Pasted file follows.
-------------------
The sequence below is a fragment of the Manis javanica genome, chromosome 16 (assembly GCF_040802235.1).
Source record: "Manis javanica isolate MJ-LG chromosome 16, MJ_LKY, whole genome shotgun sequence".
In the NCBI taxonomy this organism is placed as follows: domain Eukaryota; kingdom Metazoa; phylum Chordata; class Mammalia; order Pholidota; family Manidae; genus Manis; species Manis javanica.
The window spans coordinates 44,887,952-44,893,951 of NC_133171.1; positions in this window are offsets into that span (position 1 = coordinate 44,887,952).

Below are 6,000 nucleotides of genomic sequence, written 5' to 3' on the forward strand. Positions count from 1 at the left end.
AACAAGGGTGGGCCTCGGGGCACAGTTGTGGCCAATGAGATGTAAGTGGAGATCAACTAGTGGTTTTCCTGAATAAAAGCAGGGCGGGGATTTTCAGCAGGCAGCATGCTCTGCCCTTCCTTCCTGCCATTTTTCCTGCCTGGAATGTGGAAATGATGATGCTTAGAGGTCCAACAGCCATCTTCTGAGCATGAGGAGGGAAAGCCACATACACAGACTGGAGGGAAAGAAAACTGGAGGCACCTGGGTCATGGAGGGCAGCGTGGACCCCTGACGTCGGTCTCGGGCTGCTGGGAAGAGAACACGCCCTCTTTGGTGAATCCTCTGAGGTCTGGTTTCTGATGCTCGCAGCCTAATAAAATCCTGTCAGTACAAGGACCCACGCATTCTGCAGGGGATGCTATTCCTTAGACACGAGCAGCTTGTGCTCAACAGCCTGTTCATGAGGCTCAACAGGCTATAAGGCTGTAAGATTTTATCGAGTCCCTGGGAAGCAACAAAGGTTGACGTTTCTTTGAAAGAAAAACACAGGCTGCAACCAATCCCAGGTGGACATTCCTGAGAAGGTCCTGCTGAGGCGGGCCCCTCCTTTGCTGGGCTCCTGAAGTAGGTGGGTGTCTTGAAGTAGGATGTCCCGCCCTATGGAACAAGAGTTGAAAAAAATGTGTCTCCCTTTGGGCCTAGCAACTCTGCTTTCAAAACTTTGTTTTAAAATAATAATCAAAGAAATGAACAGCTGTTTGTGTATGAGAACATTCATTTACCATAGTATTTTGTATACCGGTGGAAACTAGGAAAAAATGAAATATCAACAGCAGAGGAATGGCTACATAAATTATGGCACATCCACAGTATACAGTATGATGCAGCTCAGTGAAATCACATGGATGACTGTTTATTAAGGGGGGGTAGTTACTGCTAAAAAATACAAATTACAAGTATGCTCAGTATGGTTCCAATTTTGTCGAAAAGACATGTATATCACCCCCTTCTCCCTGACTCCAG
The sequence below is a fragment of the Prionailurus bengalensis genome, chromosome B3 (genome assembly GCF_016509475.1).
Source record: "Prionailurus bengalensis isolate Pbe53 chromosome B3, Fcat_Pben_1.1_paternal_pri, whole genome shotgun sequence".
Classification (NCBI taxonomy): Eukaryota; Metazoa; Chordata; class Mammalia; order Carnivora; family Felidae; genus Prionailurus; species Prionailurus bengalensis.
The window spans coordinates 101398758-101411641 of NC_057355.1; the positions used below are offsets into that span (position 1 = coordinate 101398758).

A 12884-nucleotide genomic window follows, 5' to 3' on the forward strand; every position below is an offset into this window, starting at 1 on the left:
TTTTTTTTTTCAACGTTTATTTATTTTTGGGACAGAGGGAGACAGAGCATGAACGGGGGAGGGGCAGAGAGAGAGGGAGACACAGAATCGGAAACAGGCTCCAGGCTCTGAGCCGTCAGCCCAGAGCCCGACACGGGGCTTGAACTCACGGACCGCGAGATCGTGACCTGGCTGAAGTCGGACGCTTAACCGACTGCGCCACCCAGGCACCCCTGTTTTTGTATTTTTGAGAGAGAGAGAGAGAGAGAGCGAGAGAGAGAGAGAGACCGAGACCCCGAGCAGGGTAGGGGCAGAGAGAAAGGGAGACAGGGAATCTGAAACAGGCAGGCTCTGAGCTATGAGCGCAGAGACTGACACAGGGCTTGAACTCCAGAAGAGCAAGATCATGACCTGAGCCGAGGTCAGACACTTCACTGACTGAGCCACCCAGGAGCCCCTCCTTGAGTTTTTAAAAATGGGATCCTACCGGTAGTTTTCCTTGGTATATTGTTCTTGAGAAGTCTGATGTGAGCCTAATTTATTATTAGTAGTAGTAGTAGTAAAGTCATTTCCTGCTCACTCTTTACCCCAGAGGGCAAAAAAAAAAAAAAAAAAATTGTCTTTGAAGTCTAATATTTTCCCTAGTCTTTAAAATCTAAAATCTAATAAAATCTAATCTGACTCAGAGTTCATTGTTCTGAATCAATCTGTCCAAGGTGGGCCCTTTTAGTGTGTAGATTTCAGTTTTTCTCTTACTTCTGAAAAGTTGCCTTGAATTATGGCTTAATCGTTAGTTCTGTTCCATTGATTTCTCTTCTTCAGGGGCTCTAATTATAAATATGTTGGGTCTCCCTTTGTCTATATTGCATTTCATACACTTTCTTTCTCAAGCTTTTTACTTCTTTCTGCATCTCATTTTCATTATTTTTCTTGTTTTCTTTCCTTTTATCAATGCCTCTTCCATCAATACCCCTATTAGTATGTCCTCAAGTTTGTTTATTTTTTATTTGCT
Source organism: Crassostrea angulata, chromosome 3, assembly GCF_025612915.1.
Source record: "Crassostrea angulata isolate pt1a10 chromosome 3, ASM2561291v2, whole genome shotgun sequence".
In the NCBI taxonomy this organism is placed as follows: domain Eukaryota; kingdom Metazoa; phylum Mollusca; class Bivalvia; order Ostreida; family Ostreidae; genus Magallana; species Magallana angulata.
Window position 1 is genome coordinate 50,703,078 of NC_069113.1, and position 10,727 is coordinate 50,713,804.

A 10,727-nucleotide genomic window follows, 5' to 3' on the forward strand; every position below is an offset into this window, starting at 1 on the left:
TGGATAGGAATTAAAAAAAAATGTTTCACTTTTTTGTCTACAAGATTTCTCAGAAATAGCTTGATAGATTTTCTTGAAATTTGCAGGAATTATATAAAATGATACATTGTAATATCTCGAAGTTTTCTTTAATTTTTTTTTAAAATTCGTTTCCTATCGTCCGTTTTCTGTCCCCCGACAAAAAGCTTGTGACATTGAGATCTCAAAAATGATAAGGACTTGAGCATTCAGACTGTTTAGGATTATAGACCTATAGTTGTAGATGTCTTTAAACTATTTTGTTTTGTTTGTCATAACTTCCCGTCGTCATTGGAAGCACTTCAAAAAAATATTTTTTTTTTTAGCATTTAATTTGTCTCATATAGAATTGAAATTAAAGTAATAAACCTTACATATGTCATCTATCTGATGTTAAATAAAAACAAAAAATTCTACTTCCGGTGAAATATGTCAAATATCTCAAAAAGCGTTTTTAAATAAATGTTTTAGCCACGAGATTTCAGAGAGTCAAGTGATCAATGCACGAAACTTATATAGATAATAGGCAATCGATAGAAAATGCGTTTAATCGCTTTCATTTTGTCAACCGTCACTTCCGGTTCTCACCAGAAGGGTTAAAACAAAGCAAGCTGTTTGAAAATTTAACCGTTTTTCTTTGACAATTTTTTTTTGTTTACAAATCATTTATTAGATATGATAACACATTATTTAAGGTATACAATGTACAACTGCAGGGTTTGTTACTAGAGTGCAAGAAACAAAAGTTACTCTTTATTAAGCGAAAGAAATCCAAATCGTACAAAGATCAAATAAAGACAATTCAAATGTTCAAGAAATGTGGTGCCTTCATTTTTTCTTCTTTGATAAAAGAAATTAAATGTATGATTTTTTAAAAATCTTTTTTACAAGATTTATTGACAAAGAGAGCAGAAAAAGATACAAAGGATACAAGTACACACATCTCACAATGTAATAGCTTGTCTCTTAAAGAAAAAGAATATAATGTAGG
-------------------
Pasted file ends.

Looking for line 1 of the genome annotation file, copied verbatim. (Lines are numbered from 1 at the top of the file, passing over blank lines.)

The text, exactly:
The sequence below is a fragment of the Manis javanica genome, chromosome 16 (assembly GCF_040802235.1).